DEAR AMY: I have a sister who is much younger than I am. I’m now in my late 30s, she’s in her early 20s, and we live on opposite sides of the country. Because of the difference in age, we never really connected much as we were growing up. It has only been recently that we began exchanging emails or connecting on social media. She casually mentioned that she’d like to come visit, so I offered to pay for her airfare and hotel, and then sent her the money. She gladly accepted, and then a few days later sent me an email asking if she could bring a friend along with her, because her friend had never been to this part of the country before. I was bothered by this, and told her no, that I’d prefer it if it was just her, and that I wanted the two of us to spend some time together for once in our lives. I got a surprisingly angry response, where she told me that she’s no longer planning on visiting, because I was clearly not welcoming to her friend, and she didn’t want to be around my “negativity.” She made no mention of the money that I sent her, and has not responded to any subsequent emails, calls or text messages since. I told our mother about this, and her response was that she would reimburse me for the money herself, and to basically “drop it” to preserve the peace. Even after declining her offer, she seems to want me to forget this entire thing. This bothers me on so many levels. Any suggestions on how to respond?

Frustrated with Family

DEAR FRUSTRATED: My instinct is that one reason your sister responded the way she did is because your mother would rather clean up her mess than dive in to mediate and correct her.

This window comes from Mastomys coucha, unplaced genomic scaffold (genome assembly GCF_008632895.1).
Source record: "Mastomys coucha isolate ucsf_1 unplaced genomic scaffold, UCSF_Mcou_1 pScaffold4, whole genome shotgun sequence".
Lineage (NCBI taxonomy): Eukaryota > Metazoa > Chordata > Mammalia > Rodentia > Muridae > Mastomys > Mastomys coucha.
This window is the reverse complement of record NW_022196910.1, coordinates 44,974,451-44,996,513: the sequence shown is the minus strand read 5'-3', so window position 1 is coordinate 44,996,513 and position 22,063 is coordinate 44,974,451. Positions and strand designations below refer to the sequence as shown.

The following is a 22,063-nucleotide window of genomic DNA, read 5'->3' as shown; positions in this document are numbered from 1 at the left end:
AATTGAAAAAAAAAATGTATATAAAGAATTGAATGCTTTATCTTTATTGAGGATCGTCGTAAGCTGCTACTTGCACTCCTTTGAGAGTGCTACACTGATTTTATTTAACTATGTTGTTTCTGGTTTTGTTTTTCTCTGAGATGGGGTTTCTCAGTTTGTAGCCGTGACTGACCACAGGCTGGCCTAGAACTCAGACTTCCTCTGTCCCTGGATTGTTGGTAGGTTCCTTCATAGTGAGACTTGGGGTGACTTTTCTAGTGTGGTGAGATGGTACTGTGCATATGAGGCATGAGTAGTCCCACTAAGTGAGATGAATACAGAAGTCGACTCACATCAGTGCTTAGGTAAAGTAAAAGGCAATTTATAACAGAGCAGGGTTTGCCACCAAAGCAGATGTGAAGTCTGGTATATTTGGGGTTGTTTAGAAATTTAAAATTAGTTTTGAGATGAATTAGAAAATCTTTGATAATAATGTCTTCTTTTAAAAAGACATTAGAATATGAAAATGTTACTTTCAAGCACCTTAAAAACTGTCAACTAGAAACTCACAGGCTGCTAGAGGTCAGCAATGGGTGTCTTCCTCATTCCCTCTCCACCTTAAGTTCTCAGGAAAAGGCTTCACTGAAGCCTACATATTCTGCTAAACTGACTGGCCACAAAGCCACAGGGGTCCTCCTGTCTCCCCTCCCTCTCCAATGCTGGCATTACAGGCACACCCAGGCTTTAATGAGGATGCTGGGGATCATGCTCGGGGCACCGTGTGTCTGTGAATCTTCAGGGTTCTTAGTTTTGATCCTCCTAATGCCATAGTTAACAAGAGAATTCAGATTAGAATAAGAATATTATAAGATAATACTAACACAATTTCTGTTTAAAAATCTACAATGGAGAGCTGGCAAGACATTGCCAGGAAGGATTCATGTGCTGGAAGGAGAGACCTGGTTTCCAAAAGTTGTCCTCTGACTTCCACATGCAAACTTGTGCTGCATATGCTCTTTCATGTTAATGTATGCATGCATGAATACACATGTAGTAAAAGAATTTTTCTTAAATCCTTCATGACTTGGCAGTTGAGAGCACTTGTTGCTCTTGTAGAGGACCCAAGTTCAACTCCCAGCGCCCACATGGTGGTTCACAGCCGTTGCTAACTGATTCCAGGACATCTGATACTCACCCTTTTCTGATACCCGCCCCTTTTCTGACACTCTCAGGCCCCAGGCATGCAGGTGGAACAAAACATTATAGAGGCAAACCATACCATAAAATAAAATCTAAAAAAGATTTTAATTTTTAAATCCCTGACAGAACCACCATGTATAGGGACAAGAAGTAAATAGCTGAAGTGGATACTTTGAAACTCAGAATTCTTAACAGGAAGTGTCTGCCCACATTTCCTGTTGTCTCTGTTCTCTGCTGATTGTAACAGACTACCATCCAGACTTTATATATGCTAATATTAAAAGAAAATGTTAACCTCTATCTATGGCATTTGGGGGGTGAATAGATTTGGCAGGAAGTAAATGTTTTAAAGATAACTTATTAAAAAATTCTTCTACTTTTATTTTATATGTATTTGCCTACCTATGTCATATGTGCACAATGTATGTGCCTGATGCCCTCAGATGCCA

I think you should consider conveying to your sister (you might want to “cc” your mother): “Mom offered to reimburse me for the money I sent you. I was too embarrassed by your behavior to accept this from Mom, but you should consider the consequence of your choices. I hope you’ll be brave enough to visit another time.”

DEAR AMY: We are four grown siblings just back from a week’s vacation with our extended family, including our dad (70s) and his girlfriend “Jenny” (60s). We’ve always tolerated Jenny as an exclusive companion to our dad since our mom died a few years ago, especially since we all live in other cities. Our dad and she are not married, but they have dated for several years and go everywhere together. She seems to desperately want to be a part of our family. In recent years, our tolerance toward Jenny has worn thin. In a group vacation house of several adults and kids, she never lifts a finger nor does she offer to pay for anything. She dominates conversations. We have suggested to our dad that he just come alone, but his response has been that “she’ll want to come.” Friends have advised us to bear with her because we may appreciate having her in his life in the future. We don’t want to squash the relationship — just end these painful vacations with her. How do we tell her and our dad that we don’t want to include her on the next family vacation? Right now, it is just assumed she will go along everywhere we go. Any suggestions for doing this successfully?


DEAR FRUSTRATED: “Jenny” should be considered your father’s partner, and so yes, she will go where he goes. If she is not included, your father may want to stay home. The risk is that you will erect a wall between your father and yourselves.

You should try to deal directly with Jenny. Tell her that she is a de facto family member and so the same things expected of other family members will be expected of her. Any shared costs, chores or duties associated with this vacation should be shared equally. Otherwise, yes, you will have to tolerate her.

DEAR AMY: I’m responding to the question from “Probably Overprotective Mom,” who was concerned if her son had fathered a child with his unstable ex. This woman needs to better parent her son! She shouldn’t be instructing him how to get out of this responsibility, she should be guiding him through it. He seems like a real winner and maybe his ex is better off without him.


DEAR UPSET: Many readers agree with you.